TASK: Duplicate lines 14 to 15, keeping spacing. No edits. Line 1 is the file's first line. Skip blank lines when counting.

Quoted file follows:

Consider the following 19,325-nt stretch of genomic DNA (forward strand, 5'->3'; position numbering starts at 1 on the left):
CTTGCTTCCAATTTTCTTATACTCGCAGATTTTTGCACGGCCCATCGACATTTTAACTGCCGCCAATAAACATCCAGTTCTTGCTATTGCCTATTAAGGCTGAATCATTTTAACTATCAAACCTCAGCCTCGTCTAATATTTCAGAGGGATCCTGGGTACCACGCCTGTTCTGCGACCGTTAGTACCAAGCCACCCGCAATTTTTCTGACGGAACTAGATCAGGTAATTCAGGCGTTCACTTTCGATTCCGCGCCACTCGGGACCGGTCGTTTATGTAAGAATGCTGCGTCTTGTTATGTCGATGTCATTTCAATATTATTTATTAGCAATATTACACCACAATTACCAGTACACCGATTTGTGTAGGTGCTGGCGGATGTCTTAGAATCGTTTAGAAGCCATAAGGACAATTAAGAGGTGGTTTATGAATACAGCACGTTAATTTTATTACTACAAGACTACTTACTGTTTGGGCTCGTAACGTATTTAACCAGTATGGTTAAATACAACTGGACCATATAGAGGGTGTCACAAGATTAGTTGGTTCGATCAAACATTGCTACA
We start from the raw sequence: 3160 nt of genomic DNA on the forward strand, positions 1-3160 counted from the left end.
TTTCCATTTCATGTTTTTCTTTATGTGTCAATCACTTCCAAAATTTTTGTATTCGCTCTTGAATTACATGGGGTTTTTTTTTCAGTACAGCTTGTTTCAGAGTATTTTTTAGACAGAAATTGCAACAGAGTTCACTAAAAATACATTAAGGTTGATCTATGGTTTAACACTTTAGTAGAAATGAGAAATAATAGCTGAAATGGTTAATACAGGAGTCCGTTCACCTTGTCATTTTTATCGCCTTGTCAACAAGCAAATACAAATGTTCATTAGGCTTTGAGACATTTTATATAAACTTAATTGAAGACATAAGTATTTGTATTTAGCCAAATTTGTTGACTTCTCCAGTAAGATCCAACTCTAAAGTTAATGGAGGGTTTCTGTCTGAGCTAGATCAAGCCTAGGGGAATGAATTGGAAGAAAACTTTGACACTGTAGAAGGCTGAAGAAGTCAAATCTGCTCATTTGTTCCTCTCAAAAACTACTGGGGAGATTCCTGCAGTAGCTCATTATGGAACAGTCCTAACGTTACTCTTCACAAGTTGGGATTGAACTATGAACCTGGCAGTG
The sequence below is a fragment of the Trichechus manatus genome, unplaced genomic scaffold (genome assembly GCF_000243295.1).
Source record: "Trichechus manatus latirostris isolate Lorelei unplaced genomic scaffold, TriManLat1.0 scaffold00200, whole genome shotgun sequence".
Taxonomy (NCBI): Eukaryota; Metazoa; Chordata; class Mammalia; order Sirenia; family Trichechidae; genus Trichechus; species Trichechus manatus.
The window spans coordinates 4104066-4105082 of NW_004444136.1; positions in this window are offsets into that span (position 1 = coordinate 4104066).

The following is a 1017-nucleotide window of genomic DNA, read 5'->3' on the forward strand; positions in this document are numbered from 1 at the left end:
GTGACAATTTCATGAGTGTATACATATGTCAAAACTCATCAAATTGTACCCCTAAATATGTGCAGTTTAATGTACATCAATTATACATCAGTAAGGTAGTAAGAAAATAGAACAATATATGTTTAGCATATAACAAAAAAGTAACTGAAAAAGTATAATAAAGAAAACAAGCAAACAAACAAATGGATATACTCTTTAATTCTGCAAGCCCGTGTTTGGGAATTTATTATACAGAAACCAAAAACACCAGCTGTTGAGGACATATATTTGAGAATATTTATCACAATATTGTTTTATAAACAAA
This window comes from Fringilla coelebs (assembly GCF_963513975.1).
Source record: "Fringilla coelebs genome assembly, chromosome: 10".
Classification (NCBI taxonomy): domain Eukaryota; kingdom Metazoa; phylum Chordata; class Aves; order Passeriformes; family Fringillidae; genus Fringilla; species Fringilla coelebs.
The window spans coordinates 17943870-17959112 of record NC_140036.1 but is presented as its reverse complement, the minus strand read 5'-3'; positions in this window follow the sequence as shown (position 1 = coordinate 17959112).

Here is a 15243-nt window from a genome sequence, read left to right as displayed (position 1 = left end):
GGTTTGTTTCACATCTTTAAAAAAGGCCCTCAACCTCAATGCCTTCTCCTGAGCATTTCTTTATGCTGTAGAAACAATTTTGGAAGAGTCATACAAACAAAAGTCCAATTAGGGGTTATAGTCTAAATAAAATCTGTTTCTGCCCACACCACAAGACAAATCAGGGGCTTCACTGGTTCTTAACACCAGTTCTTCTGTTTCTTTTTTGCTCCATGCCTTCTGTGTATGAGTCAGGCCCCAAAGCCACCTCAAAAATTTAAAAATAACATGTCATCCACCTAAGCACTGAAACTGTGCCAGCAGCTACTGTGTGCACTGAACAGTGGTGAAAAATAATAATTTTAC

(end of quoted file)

The window spans coordinates 17943870-17959112 of record NC_140036.1 but is presented as its reverse complement, the minus strand read 5'-3'; positions in this window follow the sequence as shown (position 1 = coordinate 17959112).

Here is a 15243-nt window from a genome sequence, read left to right as displayed (position 1 = left end):